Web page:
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Distribution garden continues to grow in third season

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Heading into its third year, the Grant County Distribution Garden has proven if you grow it, they will come.
The Grant County Fiscal Court, Grant County Extension Service, along with the Northern Kentucky Community Action Commission and the Vineyard Church of Grant County, joined in May 2011 to plant a 1-acre community garden on the grounds of the county maintenance facility on Hopperton Lane in Dry Ridge.
The mission of the garden is to help feed those in need in Grant County, in particular seniors and low-income families.
The first year’s goal was to provide vegetables for at least 100 families.
In 2012, 238 bushels of vegetables were shared with 233 families in Grant County.
“It’s really taken off now,” said Vanessa Rose, Grant County community service coordinator.
With the help of master gardener Sharon Tepe and others, squash, lima beans, peppers, zucchini, cucumbers, tomatoes, sweet potatoes and other vegetables were among the items grown at the garden.
Distribution locations include Corinth Senior Housing, Parkview Manor, Helton Heights housing units, High Street housing units, Williamstown Senior Center, NKCAC-Williamstown, Helping Hands, Meadowview Housing, Spears Soup Kitchen, Crittenden Senior Center and various other senior apartments.
Rose said she is excited about two new partners for this year’s garden that will bring a youth element to the project.
The Grant County High School Family Career and Community Leaders of America (FCCLA) plans on offering cooking classes and recipes while the Williamstown High School Future Farmers of America will assist at two new gardens.
The new gardens will be located at Helton Heights (a 20 foot by 30-foot garden) and Parkview Manor (raised beds for herbs, garlic and onions.)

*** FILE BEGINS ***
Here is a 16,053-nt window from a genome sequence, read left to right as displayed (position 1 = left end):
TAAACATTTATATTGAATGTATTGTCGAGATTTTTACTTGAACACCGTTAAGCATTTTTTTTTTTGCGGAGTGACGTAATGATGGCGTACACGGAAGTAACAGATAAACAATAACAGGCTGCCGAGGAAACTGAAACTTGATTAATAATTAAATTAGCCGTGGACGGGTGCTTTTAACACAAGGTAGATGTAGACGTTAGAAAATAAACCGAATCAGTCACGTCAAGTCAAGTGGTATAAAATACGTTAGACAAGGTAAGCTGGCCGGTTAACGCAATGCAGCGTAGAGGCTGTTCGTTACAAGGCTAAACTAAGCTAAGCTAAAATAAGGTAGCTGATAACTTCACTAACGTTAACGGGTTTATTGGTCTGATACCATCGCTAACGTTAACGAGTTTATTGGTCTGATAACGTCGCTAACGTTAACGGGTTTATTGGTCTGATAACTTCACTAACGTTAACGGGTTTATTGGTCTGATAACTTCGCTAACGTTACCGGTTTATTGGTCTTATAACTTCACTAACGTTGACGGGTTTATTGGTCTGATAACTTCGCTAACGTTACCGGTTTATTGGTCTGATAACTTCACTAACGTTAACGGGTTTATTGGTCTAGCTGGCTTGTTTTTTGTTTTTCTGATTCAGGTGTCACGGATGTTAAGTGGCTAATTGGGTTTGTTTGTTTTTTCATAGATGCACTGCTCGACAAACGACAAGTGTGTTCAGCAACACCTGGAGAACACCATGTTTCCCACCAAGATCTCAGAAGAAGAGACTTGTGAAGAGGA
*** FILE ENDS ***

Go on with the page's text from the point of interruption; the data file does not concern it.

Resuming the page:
“We’re surveying and talking directly with the people about what they want in their garden,” Rose said. “The goal is we help them get it started and we eventually become advisors and they take ownership.”
The project has turned into a community-wide effort.
The county donated the land to utilize for the garden.
Williamstown Kiwanis provided a $200 grant, which was used to purchase a wagon.
Grant County Concrete is donating a building for storage at the distribution garden.
The group has also received a $1,000 grant from Dry Ridge Presbyterian Church and Grant County Soil Conservation helped with starter funds and continues with grant funding.
As the season approaches, Rose said she hopes even more volunteers help this year.
Grant County Community Service juveniles volunteered more than 650 hours in the garden last year.
Vineyard Church watched over several rows of tomatoes.
An Adopt-A-Row program allows youth groups, organizations or individuals to sponsor a row during the upcoming growing season.
The 18-week commitment  for two hours per week would involve keeping the row clean from weeds and providing other needs.
“Another new thing is you can do a fundraiser to benefit your needs,” Rose said. “It’s called Care-it Forward. A group can pledge to work hours in the garden and then collect money from people. They keep all of the proceeds and we benefit from getting work done in the garden. Simon Kenton soccer teams in our first year raised $2,000 and they worked four hours.”
Plans are already underway for the new harvest and some seeds have been purchased.
Anyone who has used equipment, including rakes, hoes, water hoses and tobacco sticks, they would like to donate or is interested in volunteering or adopting a row can call 823-2345 or e-mail vrose@grantco.org.
For more information about the Grant County Distribution Garden, go to www.facebook.com/distributiongarden.
“It’s not a new concept,” Rose said. “It’s like you give them fish, they’ll eat it, but if you teach them to fish, they’ll never go hungry. It’s the same concept. The goal is for the people, and not us, to be doing all the work.”